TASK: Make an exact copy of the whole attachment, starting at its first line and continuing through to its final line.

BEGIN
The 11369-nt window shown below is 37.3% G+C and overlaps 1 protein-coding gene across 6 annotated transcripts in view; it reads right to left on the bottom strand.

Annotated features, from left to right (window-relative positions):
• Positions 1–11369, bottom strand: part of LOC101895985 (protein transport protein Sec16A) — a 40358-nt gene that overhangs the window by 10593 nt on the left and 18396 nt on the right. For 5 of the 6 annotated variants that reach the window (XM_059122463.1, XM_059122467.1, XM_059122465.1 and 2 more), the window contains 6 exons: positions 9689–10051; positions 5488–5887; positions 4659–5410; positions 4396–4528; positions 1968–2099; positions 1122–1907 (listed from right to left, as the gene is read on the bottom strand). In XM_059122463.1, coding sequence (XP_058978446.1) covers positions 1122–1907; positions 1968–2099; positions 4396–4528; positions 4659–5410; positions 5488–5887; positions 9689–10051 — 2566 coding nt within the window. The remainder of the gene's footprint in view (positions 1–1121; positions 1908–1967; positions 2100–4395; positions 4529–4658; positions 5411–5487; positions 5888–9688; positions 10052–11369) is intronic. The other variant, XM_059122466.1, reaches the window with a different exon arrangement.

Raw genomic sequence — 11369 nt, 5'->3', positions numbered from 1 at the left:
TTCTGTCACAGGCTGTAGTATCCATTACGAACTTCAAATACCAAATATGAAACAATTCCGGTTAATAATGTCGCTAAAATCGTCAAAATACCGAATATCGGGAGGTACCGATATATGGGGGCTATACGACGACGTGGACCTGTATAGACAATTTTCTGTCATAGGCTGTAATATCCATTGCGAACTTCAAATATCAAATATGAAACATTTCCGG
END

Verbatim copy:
The 11369-nt window shown below is 37.3% G+C and overlaps 1 protein-coding gene across 6 annotated transcripts in view; it reads right to left on the bottom strand.

Annotated features, from left to right (window-relative positions):
• Positions 1–11369, bottom strand: part of LOC101895985 (protein transport protein Sec16A) — a 40358-nt gene that overhangs the window by 10593 nt on the left and 18396 nt on the right. For 5 of the 6 annotated variants that reach the window (XM_059122463.1, XM_059122467.1, XM_059122465.1 and 2 more), the window contains 6 exons: positions 9689–10051; positions 5488–5887; positions 4659–5410; positions 4396–4528; positions 1968–2099; positions 1122–1907 (listed from right to left, as the gene is read on the bottom strand). In XM_059122463.1, coding sequence (XP_058978446.1) covers positions 1122–1907; positions 1968–2099; positions 4396–4528; positions 4659–5410; positions 5488–5887; positions 9689–10051 — 2566 coding nt within the window. The remainder of the gene's footprint in view (positions 1–1121; positions 1908–1967; positions 2100–4395; positions 4529–4658; positions 5411–5487; positions 5888–9688; positions 10052–11369) is intronic. The other variant, XM_059122466.1, reaches the window with a different exon arrangement.

Raw genomic sequence — 11369 nt, 5'->3', positions numbered from 1 at the left:
TTCTGTCACAGGCTGTAGTATCCATTACGAACTTCAAATACCAAATATGAAACAATTCCGGTTAATAATGTCGCTAAAATCGTCAAAATACCGAATATCGGGAGGTACCGATATATGGGGGCTATACGACGACGTGGACCTGTATAGACAATTTTCTGTCATAGGCTGTAATATCCATTGCGAACTTCAAATATCAAATATGAAACATTTCCGG